The life of a security guard is a dull one indeed. Especially if you're forbidden to not only look at the building you are guarding, but also to speak on the job. This is the unfortunate situation our two main characters, Babur and Humayun, find themselves in at the start of Rajiv Joseph’s Guards at the Taj, playing through February at the La Jolla Playhouse.
The play follows the two guards on the last night before the world unveiling of the Taj Mahal. While the show starts out innocently enough, with Babur asking after the birds that sing all around them, pointing out various stars in the night sky, and even conjuring a wild idea for a flying machine while his counterpart, Humayun, only wants to talk about the women in the Imperial Harem. But the play soon takes a strange—and often bloody—turn as the good–natured bickering turns into decidedly morbid gallows humor as things go wrong for the two friends. The shift in tone, which transitions from from two friends talking about whatever comes to their minds on a boring night of work to the violent second act, is a bold theatrical move that works; because Guards at the Taj relies so heavily on surprise and cleverly initiates the change in tone, the audience never sees the twist coming.
The play, directed by Jaime Castaneda, is not all humor, however. It manages to raise very important philosophical questions, such as the morality of following the dictates of a brutally oppressive regime, the question of beauty in the lives of ordinary people and the differences between freedom and tyranny, all while never beating the audience over the head with the messages. This allows the audience to think about the questions raised, but not with such blatancy that the humor is missed. It remains a comedy first, freshman philosophy class second.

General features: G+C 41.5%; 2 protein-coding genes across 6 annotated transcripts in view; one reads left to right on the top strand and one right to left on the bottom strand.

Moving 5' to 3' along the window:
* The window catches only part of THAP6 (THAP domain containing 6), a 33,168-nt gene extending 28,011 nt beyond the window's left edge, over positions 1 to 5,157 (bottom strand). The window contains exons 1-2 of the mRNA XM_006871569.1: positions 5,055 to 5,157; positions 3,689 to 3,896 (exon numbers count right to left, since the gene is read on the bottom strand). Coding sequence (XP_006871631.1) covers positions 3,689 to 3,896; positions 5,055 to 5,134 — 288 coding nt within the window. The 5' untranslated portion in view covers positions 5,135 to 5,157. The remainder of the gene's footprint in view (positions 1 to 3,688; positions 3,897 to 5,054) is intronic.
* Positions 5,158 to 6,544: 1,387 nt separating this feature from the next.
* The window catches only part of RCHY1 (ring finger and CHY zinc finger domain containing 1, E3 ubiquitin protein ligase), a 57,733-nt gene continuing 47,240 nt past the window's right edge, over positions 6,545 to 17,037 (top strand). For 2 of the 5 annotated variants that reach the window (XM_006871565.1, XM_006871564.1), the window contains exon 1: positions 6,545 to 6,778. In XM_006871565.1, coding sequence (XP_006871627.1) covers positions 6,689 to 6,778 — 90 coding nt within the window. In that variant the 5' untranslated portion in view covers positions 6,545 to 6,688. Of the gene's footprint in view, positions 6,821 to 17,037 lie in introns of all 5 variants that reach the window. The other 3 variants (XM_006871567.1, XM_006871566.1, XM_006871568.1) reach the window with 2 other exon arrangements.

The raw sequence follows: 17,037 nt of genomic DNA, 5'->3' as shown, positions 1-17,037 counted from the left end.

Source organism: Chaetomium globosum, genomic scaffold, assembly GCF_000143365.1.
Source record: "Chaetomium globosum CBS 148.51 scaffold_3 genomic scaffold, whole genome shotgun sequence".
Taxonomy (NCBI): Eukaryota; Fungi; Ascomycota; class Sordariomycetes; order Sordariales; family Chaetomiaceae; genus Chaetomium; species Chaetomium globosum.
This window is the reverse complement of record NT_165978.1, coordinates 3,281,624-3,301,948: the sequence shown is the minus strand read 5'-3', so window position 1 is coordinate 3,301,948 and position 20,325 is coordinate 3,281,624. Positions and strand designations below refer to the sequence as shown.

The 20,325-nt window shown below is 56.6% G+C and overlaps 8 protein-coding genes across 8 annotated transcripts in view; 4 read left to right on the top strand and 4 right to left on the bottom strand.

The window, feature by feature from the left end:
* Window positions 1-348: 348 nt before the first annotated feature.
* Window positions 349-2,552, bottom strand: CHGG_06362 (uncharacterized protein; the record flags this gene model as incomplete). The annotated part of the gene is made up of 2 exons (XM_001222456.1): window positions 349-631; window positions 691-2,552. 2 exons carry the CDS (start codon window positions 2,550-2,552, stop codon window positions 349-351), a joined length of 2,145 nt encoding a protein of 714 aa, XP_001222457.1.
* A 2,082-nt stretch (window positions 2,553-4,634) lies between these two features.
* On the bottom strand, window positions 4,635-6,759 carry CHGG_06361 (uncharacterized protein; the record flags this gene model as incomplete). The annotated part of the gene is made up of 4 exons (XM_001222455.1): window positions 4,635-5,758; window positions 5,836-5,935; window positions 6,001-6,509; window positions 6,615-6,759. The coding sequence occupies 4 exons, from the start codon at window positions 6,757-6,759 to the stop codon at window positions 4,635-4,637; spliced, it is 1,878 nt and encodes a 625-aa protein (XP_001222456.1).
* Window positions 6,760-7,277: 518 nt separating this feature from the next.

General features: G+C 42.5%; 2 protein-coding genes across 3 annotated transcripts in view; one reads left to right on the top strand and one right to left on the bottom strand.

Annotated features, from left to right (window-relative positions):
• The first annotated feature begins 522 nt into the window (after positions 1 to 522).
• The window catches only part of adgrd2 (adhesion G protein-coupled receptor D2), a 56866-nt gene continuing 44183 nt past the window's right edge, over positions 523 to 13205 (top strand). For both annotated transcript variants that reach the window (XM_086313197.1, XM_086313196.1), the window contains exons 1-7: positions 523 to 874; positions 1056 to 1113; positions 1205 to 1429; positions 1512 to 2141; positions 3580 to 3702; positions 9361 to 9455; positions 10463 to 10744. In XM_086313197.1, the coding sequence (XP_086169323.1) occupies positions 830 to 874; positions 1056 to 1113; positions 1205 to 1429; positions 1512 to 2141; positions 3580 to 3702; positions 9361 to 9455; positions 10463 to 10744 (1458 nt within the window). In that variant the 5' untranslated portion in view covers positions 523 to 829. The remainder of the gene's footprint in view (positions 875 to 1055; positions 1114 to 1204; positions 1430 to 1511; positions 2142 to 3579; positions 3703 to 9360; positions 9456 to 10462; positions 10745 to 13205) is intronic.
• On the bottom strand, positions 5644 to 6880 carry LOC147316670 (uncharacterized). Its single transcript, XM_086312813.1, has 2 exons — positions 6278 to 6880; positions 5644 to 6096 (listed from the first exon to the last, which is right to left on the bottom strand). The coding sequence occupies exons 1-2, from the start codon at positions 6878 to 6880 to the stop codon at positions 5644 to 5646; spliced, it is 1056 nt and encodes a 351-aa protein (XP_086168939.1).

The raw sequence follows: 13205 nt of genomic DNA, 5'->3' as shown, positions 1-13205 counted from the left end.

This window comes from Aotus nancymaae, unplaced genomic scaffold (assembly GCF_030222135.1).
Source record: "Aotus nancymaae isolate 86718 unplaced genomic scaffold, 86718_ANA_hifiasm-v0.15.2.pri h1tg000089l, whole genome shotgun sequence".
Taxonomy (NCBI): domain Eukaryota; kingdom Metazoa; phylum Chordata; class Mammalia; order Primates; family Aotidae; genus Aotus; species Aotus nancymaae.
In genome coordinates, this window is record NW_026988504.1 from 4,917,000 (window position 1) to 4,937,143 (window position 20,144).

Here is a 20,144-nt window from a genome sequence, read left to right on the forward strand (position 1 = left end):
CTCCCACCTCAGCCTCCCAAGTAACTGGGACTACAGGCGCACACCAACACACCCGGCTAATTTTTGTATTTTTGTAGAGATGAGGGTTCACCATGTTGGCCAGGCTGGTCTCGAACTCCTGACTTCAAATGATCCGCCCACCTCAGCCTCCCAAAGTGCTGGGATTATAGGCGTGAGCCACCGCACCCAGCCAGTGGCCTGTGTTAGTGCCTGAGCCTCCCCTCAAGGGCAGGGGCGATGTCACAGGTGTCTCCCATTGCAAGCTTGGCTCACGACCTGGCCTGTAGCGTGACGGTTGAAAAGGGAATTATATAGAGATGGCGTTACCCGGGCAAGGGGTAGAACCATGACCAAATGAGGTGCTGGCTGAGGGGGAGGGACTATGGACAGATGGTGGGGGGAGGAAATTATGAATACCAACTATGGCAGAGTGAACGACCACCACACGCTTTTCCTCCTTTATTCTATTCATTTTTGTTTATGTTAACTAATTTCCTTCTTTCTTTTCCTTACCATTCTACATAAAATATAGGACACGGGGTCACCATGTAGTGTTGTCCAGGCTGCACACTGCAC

The performances by the two leads, Humayun played by Manu Narayan and Babur by Babak Tafti, succeed because the two actors play off each other so effectively. In many ways, the two lead characters are opposites: Humayun’s clever cynicism does not overshadow Babur’s childlike wonder, but neither does he reach the point of being annoying with his worldly curiosity. The actors do such a good job at pulling you into their world, one so different than what we know today, that, when the play makes its sharp, dark turn, the audience is willing to go along for the ride.
Working together, these two pull off a play that will have audiences laughing in their seats, thinking hard during intermission, and thoroughly discussing its ideas on the drive back home.
Guards at the Taj runs February 2–28 at the Sheila and Hughes Potiker Theatre, 2910 La Jolla Village Drive. For more information about the play, cast and crew, including where to get tickets, go to the La Jolla Playhouse website.